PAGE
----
January concluded with the tallying of gold’s poorest “start” to a trading year, since…1997. Amid slumping prices (bullion fell by over 8% during the month) and a rising appetite for other, perhaps higher-yielding assets, gold balances in the largest gold-backed ETF decline by over 53 tonnes last month, making for the second-largest such loss in bar holdings since the investment vehicle was launched in late 2004. On Monday, the trend towards lightening up on hitherto substantial gold positions continued, with global ETP products shedding a further 2.61 tonnes of the yellow metal, bringing the aggregate holdings down to the 2,031 tonne mark – some 83 tonnes fewer than had been tallied at the pinnacle reached in such balances in December.
Hedge funds as well as money managers continued to reduce their bets on higher bullion price in January, to the extent that by the 25th, the cumulative net-long market position fell to 129,664 contracts on Comex. That would be the lowest such net-long commitment level since May of 2009, according to the CFTC’s most recently available contract data.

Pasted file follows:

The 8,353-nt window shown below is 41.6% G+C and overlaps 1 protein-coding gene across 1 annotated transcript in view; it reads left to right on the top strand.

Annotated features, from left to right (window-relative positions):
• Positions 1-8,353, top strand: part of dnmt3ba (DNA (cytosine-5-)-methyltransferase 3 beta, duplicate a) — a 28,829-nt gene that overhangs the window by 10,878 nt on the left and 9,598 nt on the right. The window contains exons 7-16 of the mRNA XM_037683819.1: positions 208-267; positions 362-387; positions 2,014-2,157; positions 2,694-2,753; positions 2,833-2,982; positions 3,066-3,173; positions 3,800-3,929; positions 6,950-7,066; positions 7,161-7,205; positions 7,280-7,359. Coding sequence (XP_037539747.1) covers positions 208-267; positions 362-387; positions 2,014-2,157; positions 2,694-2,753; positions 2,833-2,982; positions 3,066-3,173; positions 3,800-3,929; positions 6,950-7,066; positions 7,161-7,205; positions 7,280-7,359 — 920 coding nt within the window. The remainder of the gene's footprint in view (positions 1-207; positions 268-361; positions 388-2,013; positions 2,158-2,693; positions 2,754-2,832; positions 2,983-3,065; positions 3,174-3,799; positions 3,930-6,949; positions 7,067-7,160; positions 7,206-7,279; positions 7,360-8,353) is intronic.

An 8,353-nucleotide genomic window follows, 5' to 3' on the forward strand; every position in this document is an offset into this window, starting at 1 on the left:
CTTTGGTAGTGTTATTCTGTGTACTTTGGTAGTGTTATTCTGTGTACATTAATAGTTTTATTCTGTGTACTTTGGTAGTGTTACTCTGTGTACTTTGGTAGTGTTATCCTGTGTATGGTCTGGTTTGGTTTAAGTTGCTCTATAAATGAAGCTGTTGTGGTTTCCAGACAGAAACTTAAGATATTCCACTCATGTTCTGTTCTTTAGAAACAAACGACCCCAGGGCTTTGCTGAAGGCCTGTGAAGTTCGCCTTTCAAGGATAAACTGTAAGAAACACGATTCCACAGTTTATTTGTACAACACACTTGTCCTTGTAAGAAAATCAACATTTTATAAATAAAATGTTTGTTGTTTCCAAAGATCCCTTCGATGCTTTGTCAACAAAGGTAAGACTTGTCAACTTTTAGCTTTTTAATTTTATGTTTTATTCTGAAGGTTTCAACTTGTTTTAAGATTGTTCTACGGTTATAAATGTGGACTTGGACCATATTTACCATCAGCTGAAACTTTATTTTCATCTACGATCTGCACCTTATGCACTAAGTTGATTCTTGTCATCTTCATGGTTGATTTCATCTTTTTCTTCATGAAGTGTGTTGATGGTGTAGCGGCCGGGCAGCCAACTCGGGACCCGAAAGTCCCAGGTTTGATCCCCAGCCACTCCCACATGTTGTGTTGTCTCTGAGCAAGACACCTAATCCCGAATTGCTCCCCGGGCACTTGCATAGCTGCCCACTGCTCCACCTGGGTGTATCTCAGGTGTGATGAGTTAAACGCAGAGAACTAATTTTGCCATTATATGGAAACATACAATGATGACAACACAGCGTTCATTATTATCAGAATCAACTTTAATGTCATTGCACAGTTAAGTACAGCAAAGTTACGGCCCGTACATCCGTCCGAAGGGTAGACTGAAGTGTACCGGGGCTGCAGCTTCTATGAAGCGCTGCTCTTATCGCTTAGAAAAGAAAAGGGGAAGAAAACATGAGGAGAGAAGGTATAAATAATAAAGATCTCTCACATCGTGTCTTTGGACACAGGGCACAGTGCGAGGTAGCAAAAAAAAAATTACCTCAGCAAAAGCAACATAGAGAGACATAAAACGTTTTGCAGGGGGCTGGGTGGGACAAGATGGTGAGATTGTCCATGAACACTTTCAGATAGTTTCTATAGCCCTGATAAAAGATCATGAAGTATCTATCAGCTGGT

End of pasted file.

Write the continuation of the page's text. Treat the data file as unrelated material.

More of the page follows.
As of the first trading day of February, gold continued to exhibit some of the same nervousness that has characterized the sessions of the past week. Bullion is hardly responding to the on-going instability in Egypt, and – despite further slippage in the US dollar – is tilting towards lower levels as further US economic data releases remain less than conducive to piling on bullish bets for bullion at this juncture.
Do note that the Dow had – in precise contrast to gold – its best showing for a January since…1997 last month. More than a 2.7% gain in the leading equity market index was tallied in January. “Effect” or not “effect” the early pop in stock values may be a harbinger of trends to come. The principal catalyst for such gains was the detail available for parsing in the month’s economic data releases. Meanwhile, copper prices, apparently taking a cue from the same factors the Dow was paying attention to, rose to a new all-time high of $9,878 and showed no signs of the hesitation manifest in gold.
Spot gold dealings on Tuesday had to contend with prices meandering within the $1,324-$1,342 channel and participants were perhaps more mindful of the decline in open interest (some 103,000 contracts lost since the 3rd of January) than on the fluid and still-developing Egyptian situation. Potential corrective upward bounces notwithstanding, the school of thought that subscribes to the view that the overall correction in gold is not yet over (targets of $1,280.00 keep popping up with regularity) is still attracting pupils sporting technical charts that feature circled tops in gold that bear various exotic names.